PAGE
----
The downside to suing a public school is that the deadline for taking action is extremely short. As a plaintiff, you have up to six months from the incident to file a written claim against a public school receiving government funds. Thankfully, the California legislature recently provided an important exception to this requirement for claims related to childhood sexual abuse. Also, when it comes to late claims, California law does allow for exceptions to the rule. Late claims may be allowed due to “mistake, inadvertence, surprise, or excusable neglect.” Exceptions are also permitted when the claimant is a minor or unable to file a timely claim due to physical or mental incapacity.
To file a lawsuit against a public school or district, your written claim must include the following:
- The claimant’s name, address, and address of correspondence
- The date, time, and location where the incident occurred
- The damage the abuse caused
- The names of any public employees causing or contributing to the harm suffered
- Whether the amount sought is less than or greater than $10,000
- If greater than $10,000, a breakdown of case damages is also requested
Once the claim has been received, the public entity may challenge you with any defects or omissions that prevent the claim from complying with CCA rules within 45 days. If your claim is rejected or ignored, preparations to file a civil lawsuit can commence.
Can I Sue a Private School for Sex Abuse in California?
If you attended or your child currently attends a private school, you may be worried about what rights you have. While it’s true that most of your rights are based on terms of enrollment, student handbooks, school policies, and codes of conduct, your right to sue stands strong in the face of grievous acts like sexual abuse. Government immunity does not extend to private schools unless they receive federal funding.
Regardless of whether your child attends a public or private institution, you would file your claim in much the same way, although you are subjected to a much more liberal timeline when suing a private institution. And the limit on this time period may be tolled (or paused) when the child is a minor, however, filing may be permitted at any age depending on when the offenses were committed and which law was in effect at the time.
Let’s Fight The Problem of Child Sex Abuse in Our Schools Together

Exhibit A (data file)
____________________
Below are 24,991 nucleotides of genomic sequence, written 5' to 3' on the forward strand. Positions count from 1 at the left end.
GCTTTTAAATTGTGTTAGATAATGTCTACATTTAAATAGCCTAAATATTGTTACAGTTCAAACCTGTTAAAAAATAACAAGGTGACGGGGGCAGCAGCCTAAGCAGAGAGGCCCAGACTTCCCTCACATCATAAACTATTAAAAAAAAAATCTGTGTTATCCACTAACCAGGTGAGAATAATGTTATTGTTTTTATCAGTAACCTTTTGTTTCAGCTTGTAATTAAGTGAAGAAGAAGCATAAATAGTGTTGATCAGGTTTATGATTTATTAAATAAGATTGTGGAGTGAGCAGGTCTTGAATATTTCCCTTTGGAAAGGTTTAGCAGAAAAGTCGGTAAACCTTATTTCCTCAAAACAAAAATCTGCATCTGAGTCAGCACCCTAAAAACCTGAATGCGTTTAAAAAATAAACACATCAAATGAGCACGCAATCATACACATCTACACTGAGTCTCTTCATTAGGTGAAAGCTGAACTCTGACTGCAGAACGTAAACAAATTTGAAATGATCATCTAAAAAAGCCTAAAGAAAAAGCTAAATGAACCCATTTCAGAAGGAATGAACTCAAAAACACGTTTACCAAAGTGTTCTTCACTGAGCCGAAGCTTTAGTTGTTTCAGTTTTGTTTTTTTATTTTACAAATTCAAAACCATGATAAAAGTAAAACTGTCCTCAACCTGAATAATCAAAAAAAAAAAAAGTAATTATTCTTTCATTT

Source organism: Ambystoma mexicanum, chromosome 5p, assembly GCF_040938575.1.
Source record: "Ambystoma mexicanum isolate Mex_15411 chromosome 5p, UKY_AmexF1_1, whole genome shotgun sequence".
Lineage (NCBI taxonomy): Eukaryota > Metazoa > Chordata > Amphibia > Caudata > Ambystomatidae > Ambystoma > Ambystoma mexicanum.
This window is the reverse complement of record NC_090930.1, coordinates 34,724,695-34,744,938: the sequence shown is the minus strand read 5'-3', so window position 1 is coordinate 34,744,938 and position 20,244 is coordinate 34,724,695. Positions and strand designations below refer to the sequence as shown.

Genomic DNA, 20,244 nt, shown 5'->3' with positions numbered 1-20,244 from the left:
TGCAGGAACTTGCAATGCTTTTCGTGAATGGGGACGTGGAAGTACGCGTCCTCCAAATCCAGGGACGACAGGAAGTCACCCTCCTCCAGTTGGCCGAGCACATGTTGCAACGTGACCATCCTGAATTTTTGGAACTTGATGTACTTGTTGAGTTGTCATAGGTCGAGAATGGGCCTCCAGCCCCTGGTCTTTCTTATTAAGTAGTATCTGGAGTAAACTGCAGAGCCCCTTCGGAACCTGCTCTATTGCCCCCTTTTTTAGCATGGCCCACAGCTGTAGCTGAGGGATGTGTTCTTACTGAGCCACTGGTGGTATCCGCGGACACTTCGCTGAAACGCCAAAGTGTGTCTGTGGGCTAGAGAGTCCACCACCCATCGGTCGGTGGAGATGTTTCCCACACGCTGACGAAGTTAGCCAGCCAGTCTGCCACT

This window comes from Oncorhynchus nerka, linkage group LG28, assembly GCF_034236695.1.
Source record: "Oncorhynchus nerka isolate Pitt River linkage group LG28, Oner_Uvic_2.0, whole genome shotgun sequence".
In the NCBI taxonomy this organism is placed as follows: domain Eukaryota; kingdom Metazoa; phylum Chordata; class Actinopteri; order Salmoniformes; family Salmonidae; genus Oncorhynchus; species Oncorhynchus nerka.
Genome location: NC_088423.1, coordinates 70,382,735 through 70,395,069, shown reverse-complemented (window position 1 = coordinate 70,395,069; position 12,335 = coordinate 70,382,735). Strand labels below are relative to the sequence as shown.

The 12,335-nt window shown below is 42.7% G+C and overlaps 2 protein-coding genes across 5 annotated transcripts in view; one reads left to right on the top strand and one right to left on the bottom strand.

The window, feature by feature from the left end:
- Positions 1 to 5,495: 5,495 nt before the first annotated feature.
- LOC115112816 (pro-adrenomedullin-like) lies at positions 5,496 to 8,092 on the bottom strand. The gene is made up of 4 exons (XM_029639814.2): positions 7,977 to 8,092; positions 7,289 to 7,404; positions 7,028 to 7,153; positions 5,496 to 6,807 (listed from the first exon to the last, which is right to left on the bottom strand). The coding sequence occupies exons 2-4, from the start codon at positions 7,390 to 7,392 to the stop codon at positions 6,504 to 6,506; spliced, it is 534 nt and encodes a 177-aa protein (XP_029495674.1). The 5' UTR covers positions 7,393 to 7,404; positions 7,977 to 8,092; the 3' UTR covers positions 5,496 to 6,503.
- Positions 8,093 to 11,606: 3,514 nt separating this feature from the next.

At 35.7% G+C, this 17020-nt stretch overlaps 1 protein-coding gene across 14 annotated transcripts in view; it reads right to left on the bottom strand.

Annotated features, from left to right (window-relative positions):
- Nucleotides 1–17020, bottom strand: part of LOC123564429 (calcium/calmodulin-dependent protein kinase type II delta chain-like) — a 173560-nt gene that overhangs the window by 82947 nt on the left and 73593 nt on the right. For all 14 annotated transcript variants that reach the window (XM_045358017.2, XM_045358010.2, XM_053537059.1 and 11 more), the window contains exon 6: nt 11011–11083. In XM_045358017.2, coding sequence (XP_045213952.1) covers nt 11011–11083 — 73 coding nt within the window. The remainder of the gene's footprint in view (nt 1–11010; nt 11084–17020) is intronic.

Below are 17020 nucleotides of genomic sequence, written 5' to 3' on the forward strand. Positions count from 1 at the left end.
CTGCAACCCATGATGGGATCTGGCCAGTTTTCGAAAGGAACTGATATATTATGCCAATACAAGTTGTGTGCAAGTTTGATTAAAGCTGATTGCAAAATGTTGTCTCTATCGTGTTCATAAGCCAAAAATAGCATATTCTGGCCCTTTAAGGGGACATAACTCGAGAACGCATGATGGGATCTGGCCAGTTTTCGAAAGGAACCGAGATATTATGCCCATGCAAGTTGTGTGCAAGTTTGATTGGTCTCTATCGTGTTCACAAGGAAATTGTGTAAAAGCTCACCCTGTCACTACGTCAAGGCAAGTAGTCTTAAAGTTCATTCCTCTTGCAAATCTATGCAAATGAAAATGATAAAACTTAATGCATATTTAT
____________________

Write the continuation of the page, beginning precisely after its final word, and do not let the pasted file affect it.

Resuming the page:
Lewis & Llewellyn has been taking a stand against sexual abuse in schools for years. We have the experienced litigators, knowledge of the law, and the resources necessary to take on your case and win. We are no strangers to overcoming statute of limitation arguments and other commonly used defenses. While we cannot guarantee a particular outcome, we have won a substantial number of multi-million-dollar awards for our plaintiffs. Childhood sexual abuse litigation is a passion project for us. We are personally motivated to fight for those wounded and hold all guilty parties responsible.
If you are suing a school in California for sexual abuse, one of our experienced attorneys should represent your civil case. Together, we can force schools and school districts to awaken from their apathy and deal with predators in their midst. Together, we can take a brave step toward your family’s healing and put this unspeakable trauma behind you, knowing that justice has been served.
Lewis & Llewellyn has assisted plaintiffs in suing both public and private educational institutions in California and around the country. School districts may try to defer blame or shield themselves from liability by seeking refuge behind various“immunity” laws, but our multi-million-dollar track record is a testament to our commitment to achieving justice for our clients. The members of our firm are engaged advocates for social justice with ties to local outreach and survivor support groups.
If your child has been sexually abused at school, contact us or call +1 (415) 800-0590 for a free, no-cost evaluation of your case.
DISCLAIMER: The information in this blog is provided for general informational purposes only, and may not reflect the current law in your jurisdiction. No information contained in this blog or on this website should be construed as legal advice from Lewis & Llewellyn LLP. Neither your receipt of information from this website, nor your use of this website to contact Lewis & Llewellyn LLP creates an attorney-client relationship between you and the firm or any of its lawyers. No reader of this website should act or refrain from acting on the basis of any information included in, or accessible through, this website without seeking the appropriate legal advice on the particular facts and circumstances at issue from a lawyer licensed in the recipient’s jurisdiction.